Florida's largest and final vaccine eligibility expansion starts Monday

Starting April 5, everyone over the age of 16 here in Florida will be eligible to get a COVID-19 vaccine. It is the largest and final expansion of the state’s rollout of shots.

It is long-awaited relief for millions of people and brings us one step closer to ending the pandemic.

"I just want us to get back to normal, I want to see my family in Canada, I want them to see us, I just want things to resume," said Tari-Lynn Brkljacic.

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So far, nearly 28% of Floridians have received at least one dose of the shot.  But we still have a long way to go.

"We’ve got 12.2-million Florida residents who have not been vaccinated at all who are of vaccine eligible age, that’s 16 and above," explained USF College of Public Health associate professor of epidemiology, Dr. Jason Salemi. "Six million of those individuals who are not vaccinated are in the 16- to 39-year-old age group."

Meaning next week, up to 6-million new arms will be in line for a jab.  Vaccination sites are gearing up for the rush, and the state is set to receive a record number of doses.

"I think it’s a good sign that people are realizing the vaccine is a really good thing for my own health, the health of my family and community and getting back to some semblance of normalcy," Salemi said.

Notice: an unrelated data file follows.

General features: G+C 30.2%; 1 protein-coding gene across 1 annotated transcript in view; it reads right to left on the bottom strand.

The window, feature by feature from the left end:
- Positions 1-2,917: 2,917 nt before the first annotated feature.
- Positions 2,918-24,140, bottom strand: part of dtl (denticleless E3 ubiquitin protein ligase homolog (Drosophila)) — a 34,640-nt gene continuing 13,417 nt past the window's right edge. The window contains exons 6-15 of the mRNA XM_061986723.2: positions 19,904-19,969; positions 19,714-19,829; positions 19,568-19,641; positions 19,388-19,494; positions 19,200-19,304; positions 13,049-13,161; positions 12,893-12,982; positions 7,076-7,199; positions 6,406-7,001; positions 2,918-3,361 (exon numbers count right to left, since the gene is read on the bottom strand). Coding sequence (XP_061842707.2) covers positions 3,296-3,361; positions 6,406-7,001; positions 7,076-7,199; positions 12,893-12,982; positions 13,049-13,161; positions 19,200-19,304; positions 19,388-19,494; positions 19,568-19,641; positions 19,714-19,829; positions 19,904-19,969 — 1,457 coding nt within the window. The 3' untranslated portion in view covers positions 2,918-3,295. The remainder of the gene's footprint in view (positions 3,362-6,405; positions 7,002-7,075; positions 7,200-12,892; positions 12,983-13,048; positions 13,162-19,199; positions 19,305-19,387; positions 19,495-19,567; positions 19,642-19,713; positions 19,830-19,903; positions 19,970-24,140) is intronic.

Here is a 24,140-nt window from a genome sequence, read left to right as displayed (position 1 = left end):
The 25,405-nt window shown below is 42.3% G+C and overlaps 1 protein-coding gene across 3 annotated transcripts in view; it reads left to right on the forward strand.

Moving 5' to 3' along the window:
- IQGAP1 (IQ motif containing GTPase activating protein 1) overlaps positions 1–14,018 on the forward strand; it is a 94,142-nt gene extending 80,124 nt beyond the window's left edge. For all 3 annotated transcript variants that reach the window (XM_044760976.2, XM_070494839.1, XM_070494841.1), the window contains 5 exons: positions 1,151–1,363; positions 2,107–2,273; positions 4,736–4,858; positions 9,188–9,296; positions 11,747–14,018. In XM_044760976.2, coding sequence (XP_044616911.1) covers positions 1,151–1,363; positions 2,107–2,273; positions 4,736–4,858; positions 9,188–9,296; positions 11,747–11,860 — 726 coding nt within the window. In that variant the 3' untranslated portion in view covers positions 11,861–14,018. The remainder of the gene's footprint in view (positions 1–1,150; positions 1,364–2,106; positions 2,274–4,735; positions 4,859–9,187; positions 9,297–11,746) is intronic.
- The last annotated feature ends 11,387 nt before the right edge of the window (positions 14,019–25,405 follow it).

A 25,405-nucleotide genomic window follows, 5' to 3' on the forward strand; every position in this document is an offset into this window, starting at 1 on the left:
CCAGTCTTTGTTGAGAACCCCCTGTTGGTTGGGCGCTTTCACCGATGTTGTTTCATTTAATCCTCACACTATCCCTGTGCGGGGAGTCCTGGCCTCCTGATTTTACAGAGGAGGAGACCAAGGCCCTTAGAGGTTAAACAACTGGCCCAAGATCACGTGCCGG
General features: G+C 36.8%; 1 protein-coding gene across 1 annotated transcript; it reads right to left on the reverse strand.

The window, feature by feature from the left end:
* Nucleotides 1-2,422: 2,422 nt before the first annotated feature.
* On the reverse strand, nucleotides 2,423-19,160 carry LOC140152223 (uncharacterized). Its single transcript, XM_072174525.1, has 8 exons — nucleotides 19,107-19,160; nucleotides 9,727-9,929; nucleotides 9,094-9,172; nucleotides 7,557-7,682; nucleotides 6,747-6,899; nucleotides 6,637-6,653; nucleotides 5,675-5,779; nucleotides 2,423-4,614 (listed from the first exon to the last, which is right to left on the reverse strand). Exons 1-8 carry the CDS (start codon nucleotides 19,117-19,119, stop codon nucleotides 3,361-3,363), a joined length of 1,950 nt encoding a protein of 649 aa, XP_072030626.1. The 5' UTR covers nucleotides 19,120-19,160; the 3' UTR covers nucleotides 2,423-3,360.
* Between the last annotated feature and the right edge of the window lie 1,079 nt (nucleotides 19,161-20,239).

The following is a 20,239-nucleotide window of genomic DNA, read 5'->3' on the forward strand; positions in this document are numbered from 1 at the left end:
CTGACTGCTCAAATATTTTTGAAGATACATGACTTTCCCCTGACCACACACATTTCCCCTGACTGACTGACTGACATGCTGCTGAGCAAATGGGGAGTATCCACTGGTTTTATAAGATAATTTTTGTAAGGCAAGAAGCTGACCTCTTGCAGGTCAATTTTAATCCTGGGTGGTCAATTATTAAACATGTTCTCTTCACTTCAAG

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According to the CDC, 1,321,300 first and second doses of vaccines will be shipped to Florida next week. The shipment includes 313,200 from Johnson & Johnson -- more than double the amount that was sent this week. 

The state is also set to receive 217,400 first doses of Moderna, up by more than 9,000, as well as 286,650 Pfizer first doses, a dip of nearly 66,000 from the week before.

"If you want a vaccine starting on Monday you’ll be able to sign up, you may have to wait a few days, you may have to wait a week, maybe even two to get those appointments, but we will have doses available to you, and it’s really important we have as many people vaccinated as possible," said Salemi.

Experts say even people who are low-risk should get the coronavirus shot because they can still contract the virus and infect someone more vulnerable.

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